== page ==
The reason for picking this definition instead of the obvious one is that a minimum-size program tells us its size as well as its output, so that's really different from just being given the output.
In fact, it's not difficult to see that
I'll leave this as an exercise for the reader, but I'll show you the main idea later. And any definition of H(y | x) that satisfies the fundamental decomposition result
would, taking y = H(x), have to give us this:
Thus, if it's properly defined, the relative complexity of H(x) given x has got to be bounded:
Well, this is indeed the case if we're given a minimum-size program for x instead of x directly (we just measure its length instead of running it), as I'll show in a moment. It will take us all of Part II to show that this is all we need to do to get
to work in general! In other words, if we can get this to work for H(x, H(x)), then it'll work for H(x, y) with y ≠ H(x)! But this will be a lot of work to show. For now, later in this chapter, all we'll be able to prove is that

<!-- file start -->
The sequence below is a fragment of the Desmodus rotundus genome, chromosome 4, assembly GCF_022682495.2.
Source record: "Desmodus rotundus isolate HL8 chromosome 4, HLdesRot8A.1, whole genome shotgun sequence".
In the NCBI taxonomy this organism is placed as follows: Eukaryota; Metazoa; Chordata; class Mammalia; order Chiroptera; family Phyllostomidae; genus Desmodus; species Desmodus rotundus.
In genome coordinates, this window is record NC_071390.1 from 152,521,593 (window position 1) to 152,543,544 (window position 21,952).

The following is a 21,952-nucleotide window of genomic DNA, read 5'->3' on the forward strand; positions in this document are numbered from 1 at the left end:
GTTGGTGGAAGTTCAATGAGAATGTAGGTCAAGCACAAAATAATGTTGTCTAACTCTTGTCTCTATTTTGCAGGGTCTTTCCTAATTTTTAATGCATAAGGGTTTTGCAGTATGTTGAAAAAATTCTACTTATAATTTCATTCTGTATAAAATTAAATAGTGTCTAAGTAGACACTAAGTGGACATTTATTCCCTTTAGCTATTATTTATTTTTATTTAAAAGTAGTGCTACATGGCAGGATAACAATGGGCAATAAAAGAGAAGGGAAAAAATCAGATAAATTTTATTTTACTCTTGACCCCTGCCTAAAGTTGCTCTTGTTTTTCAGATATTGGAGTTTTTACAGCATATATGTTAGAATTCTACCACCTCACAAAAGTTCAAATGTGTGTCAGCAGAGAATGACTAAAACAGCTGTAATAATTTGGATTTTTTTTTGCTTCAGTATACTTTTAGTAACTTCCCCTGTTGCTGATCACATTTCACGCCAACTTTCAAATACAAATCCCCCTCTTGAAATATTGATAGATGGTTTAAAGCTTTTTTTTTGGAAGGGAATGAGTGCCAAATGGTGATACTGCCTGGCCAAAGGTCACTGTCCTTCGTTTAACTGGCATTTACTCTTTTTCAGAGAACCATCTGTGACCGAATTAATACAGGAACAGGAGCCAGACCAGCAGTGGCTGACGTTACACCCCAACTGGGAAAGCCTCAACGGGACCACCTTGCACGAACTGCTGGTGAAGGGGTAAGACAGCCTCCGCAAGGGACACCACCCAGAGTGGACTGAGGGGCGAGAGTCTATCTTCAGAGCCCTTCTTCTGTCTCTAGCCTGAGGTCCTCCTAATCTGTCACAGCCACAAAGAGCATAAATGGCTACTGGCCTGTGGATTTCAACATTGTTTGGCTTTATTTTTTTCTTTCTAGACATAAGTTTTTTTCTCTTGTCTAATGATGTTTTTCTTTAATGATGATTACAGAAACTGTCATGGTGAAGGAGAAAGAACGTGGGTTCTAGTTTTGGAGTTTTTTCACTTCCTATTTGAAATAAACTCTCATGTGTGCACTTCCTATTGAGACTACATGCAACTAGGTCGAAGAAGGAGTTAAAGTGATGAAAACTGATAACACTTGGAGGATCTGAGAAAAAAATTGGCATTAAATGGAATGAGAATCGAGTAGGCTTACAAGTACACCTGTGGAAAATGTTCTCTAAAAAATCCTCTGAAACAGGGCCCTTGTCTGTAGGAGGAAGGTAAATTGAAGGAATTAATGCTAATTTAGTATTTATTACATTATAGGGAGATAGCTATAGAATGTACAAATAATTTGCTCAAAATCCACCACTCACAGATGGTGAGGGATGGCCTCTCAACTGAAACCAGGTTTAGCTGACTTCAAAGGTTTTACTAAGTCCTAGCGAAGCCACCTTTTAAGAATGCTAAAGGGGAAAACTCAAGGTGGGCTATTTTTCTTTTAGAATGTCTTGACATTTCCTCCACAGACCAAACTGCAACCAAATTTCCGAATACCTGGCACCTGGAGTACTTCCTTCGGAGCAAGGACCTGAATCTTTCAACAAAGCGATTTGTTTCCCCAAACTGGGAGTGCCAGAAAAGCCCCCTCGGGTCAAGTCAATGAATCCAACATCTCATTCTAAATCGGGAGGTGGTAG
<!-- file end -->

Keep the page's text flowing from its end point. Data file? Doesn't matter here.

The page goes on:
But first I'll have to show you a new definition of U that works for relative complexity.
Well, to get relative complexity instead of absolute complexity, we just make one small change. Now the binary program for U begins with a lambda expression for a function definition, for the function that gives the result if applied to the stuff we are given for free. So here's a program for n + 10 given n for free: the prefix is
bits' lambda (n*) + 10 run-utm-on n*and it's followed by no binary data. And here's an H(m) + c bit program for n + m given n for free: the prefix is
bits' lambda (n*) let m eval read-exp let n run-utm-on n* + n mand it's followed by the H(m) bits of a minimum-size program for m. Here's how we get the complexity H(x) if we're given x: the prefix is
bits' lambda (x*) length x*and there's no binary data. Hence, as promised, H(H(x) | x) ≤ c; c = 8 + 8 × 25 = 208 is the number of bits in this prefix.
Two things need to be explained here. First of all, we need to use run-utm-on to get what we're being given for free, because we're given a minimum-size program for it, we're not getting it directly! And we use the macro run-utm-on, not the function U, because the definition of U is not visible inside a try, which always starts with a fresh environment.